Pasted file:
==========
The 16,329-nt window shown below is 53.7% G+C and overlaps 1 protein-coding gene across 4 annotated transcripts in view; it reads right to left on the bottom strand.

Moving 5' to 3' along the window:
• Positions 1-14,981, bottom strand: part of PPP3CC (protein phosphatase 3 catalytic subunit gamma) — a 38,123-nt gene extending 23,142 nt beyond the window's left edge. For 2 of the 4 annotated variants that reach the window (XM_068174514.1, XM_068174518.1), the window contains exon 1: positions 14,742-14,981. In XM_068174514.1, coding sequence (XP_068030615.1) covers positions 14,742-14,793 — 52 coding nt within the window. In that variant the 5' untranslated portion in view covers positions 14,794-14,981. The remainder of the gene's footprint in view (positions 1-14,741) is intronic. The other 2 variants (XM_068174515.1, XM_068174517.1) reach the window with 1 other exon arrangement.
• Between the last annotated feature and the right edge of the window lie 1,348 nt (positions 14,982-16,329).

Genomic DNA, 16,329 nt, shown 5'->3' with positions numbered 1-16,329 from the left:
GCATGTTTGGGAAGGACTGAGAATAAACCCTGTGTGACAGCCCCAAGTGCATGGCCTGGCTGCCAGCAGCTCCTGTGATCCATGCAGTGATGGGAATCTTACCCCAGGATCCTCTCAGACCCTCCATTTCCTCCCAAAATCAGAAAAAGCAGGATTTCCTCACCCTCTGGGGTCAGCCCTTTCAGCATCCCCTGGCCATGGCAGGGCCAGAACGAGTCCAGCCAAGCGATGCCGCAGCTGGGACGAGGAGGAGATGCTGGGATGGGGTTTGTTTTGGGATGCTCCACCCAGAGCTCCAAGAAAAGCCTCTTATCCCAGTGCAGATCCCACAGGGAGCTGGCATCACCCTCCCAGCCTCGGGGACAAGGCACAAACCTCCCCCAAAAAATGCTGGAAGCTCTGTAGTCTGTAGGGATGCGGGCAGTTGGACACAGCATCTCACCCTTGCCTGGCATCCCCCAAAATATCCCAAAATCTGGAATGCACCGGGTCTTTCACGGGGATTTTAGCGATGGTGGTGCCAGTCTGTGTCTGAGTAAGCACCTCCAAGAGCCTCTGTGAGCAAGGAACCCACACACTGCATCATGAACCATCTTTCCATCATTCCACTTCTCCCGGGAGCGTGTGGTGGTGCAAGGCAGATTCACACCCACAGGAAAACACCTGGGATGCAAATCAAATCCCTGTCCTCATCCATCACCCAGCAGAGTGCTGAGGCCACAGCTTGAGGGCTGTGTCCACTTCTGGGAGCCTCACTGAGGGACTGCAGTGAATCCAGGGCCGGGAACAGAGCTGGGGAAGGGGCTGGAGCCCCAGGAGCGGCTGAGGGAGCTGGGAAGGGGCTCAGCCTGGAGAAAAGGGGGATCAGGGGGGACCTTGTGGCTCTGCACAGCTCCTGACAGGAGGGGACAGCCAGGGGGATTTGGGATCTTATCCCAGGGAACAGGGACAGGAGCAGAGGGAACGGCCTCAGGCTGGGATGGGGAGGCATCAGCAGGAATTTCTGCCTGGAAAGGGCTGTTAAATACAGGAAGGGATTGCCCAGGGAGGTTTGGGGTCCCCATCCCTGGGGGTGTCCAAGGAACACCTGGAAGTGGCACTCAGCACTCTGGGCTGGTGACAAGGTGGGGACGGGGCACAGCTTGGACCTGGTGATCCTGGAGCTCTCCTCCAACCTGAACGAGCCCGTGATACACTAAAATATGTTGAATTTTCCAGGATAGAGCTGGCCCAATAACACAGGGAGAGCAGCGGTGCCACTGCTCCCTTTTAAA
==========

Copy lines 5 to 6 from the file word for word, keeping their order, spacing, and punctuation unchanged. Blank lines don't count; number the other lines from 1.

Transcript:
Genomic DNA, 16,329 nt, shown 5'->3' with positions numbered 1-16,329 from the left:
GCATGTTTGGGAAGGACTGAGAATAAACCCTGTGTGACAGCCCCAAGTGCATGGCCTGGCTGCCAGCAGCTCCTGTGATCCATGCAGTGATGGGAATCTTACCCCAGGATCCTCTCAGACCCTCCATTTCCTCCCAAAATCAGAAAAAGCAGGATTTCCTCACCCTCTGGGGTCAGCCCTTTCAGCATCCCCTGGCCATGGCAGGGCCAGAACGAGTCCAGCCAAGCGATGCCGCAGCTGGGACGAGGAGGAGATGCTGGGATGGGGTTTGTTTTGGGATGCTCCACCCAGAGCTCCAAGAAAAGCCTCTTATCCCAGTGCAGATCCCACAGGGAGCTGGCATCACCCTCCCAGCCTCGGGGACAAGGCACAAACCTCCCCCAAAAAATGCTGGAAGCTCTGTAGTCTGTAGGGATGCGGGCAGTTGGACACAGCATCTCACCCTTGCCTGGCATCCCCCAAAATATCCCAAAATCTGGAATGCACCGGGTCTTTCACGGGGATTTTAGCGATGGTGGTGCCAGTCTGTGTCTGAGTAAGCACCTCCAAGAGCCTCTGTGAGCAAGGAACCCACACACTGCATCATGAACCATCTTTCCATCATTCCACTTCTCCCGGGAGCGTGTGGTGGTGCAAGGCAGATTCACACCCACAGGAAAACACCTGGGATGCAAATCAAATCCCTGTCCTCATCCATCACCCAGCAGAGTGCTGAGGCCACAGCTTGAGGGCTGTGTCCACTTCTGGGAGCCTCACTGAGGGACTGCAGTGAATCCAGGGCCGGGAACAGAGCTGGGGAAGGGGCTGGAGCCCCAGGAGCGGCTGAGGGAGCTGGGAAGGGGCTCAGCCTGGAGAAAAGGGGGATCAGGGGGGACCTTGTGGCTCTGCACAGCTCCTGACAGGAGGGGACAGCCAGGGGGATTTGGGATCTTATCCCAGGGAACAGGGACAGGAGCAGAGGGAACGGCCTCAGGCTGGGATGGGGAGGCATCAGCAGGAATTTCTGCCTGGAAAGGGCTGTTAAATACAGGAAGGGATTGCCCAGGGAGGTTTGGGGTCCCCATCCCTGGGGGTGTCCAAGGAACACCTGGAAGTGGCACTCAGCACTCTGGGCTGGTGACAAGGTGGGGACGGGGCACAGCTTGGACCTGGTGATCCTGGAGCTCTCCTCCAACCTGAACGAGCCCGTGATACACTAAAATATGTTGAATTTTCCAGGATAGAGCTGGCCCAATAACACAGGGAGAGCAGCGGTGCCACTGCTCCCTTTTAAA